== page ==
My main project for this class was an antique jewelry box I made for a mothers day gift.
The design phase for this project was well planned out and though through before any materials were bought. Multiple different CAD drawings were created on SolidWorks to ensure I knew what kind of box I was going to build and the process for manufacturing would be clear. Once I knew had a general understanding of how I was going to build my box I went into building a prototype; a cardboard box. This box allowed me to understand not only how large I wanted to make the box, but also allowed me to study the aesthetics I wanted to put into my finished product.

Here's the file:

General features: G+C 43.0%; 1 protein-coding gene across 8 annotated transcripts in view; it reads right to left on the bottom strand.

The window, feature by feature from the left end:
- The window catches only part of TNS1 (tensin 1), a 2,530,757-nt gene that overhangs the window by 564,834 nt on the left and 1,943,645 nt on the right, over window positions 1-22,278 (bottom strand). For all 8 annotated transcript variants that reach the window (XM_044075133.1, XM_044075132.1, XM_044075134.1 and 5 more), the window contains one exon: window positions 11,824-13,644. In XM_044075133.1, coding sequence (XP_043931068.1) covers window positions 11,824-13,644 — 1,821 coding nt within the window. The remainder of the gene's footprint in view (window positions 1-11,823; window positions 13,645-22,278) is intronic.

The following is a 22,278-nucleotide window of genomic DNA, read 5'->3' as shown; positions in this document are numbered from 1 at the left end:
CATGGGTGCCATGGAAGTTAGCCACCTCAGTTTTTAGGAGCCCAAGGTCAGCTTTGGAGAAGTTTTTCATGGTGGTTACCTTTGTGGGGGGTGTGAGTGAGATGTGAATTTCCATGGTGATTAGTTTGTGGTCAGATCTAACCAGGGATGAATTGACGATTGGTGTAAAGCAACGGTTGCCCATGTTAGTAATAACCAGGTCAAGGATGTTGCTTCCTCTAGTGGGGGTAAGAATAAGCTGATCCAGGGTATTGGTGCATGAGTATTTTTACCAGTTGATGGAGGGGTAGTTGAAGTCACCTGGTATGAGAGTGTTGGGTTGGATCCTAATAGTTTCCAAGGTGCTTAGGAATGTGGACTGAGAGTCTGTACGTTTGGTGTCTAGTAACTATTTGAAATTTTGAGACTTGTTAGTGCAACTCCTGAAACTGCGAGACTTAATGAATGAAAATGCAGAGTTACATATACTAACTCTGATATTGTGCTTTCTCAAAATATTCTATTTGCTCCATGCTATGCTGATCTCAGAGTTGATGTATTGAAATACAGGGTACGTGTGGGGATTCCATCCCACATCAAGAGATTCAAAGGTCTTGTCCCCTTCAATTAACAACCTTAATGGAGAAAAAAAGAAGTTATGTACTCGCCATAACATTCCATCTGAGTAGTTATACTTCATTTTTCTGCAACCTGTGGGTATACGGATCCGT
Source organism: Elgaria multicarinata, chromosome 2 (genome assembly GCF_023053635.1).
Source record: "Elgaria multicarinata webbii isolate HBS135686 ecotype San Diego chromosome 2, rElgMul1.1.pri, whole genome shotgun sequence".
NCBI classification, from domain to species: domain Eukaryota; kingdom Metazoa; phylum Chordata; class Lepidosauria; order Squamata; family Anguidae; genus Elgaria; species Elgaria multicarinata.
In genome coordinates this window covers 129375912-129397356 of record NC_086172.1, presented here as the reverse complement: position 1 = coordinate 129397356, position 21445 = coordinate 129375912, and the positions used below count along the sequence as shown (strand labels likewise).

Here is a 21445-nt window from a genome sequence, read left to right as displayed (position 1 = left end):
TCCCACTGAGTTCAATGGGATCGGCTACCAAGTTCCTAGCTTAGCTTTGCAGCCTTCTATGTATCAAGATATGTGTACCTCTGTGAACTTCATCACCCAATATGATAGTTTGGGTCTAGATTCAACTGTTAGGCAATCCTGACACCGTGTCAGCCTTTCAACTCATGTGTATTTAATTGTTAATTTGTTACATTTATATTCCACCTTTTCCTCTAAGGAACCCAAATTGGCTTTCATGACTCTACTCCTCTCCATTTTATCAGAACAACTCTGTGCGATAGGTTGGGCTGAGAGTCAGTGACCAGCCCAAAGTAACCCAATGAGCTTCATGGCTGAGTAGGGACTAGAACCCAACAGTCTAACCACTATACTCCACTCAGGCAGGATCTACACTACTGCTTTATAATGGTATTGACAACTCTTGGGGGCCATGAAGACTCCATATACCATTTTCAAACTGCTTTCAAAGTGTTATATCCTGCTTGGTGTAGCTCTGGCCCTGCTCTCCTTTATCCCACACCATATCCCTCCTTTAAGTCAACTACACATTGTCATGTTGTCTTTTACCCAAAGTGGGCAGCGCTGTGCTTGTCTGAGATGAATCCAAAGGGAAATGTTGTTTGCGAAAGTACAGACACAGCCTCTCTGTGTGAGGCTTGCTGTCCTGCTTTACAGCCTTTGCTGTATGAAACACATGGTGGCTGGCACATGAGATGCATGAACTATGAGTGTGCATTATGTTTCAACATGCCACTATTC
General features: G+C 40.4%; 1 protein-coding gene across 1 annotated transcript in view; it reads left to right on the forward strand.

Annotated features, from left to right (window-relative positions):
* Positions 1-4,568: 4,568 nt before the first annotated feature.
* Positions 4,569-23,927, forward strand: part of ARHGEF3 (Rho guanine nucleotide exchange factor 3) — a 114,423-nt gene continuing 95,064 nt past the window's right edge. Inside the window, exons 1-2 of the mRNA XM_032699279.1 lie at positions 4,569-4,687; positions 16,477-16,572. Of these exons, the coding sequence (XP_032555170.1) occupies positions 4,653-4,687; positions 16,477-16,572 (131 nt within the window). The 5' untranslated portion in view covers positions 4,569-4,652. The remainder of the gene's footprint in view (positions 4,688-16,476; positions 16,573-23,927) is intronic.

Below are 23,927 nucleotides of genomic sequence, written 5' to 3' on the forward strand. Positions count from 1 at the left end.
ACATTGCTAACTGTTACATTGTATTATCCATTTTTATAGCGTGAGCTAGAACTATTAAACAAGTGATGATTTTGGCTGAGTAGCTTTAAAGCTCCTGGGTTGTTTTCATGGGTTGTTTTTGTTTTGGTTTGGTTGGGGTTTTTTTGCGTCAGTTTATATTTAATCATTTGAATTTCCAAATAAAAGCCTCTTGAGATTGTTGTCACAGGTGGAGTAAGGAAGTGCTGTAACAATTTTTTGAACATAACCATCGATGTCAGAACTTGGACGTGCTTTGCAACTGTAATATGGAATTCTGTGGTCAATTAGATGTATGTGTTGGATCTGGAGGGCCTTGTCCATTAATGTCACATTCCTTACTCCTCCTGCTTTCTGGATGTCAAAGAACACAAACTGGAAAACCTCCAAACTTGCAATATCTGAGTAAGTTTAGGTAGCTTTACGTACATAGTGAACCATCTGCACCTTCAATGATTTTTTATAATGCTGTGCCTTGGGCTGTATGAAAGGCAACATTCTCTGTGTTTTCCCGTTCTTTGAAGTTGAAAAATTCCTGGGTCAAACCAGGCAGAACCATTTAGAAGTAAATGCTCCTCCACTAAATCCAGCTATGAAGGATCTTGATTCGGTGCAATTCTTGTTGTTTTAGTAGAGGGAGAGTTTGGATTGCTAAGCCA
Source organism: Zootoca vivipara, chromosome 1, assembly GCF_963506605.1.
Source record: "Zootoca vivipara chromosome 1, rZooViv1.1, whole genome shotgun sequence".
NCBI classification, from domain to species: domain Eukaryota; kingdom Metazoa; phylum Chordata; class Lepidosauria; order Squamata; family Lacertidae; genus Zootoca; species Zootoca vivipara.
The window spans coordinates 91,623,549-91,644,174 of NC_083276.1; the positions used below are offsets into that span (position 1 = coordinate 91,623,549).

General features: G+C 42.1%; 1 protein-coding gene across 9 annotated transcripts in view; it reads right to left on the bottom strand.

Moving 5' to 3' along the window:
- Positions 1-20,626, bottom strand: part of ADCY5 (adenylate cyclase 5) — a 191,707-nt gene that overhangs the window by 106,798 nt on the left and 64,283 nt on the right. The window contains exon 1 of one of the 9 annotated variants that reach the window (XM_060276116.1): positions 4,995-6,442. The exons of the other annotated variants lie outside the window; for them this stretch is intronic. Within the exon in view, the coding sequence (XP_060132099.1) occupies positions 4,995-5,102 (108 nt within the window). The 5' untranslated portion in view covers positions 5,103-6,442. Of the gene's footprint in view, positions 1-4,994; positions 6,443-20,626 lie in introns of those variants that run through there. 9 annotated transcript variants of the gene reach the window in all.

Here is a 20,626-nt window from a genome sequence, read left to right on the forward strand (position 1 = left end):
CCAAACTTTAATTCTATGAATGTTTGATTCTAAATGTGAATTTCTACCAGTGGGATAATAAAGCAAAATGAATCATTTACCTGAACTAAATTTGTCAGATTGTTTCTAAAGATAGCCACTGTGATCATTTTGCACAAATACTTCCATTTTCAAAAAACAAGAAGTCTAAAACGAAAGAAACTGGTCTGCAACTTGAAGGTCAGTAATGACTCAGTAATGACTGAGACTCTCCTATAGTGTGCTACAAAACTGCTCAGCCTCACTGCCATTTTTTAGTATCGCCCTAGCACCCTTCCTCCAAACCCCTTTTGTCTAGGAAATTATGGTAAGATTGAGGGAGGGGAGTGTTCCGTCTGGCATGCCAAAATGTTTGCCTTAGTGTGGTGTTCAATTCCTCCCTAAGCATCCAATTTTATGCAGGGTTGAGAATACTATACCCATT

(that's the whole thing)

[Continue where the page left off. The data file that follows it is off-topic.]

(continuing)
Wood: $40 (dndhardwoodsonline.com)
Hinge: $3 (Home Depot)
Gold Corners: $4 (Home Depot)
The manufacturing for this project was much harder than originally anticipated. Although I had not worked much with wood before, I still thought it would be simpler than it was. Even just getting a straight cut in the wood, which ended up being much more important than I thought, took a good amount of effort. All in all I was not that satisfied with my final product; the crooked lines and curved surfaces made for a project I was not proud of.
Another large set back I had during the manufacturing phase was the thin wood and all the problems it caused. The wood would splinter and leave large cracks in the wood whenever I tried to drill through it. Also, it was hard to drill anything into it without sacrificing the aesthetic of the inside. If you look closely, you can see more wood needed to be added in order to prevent the screws from sticking out the back of the box.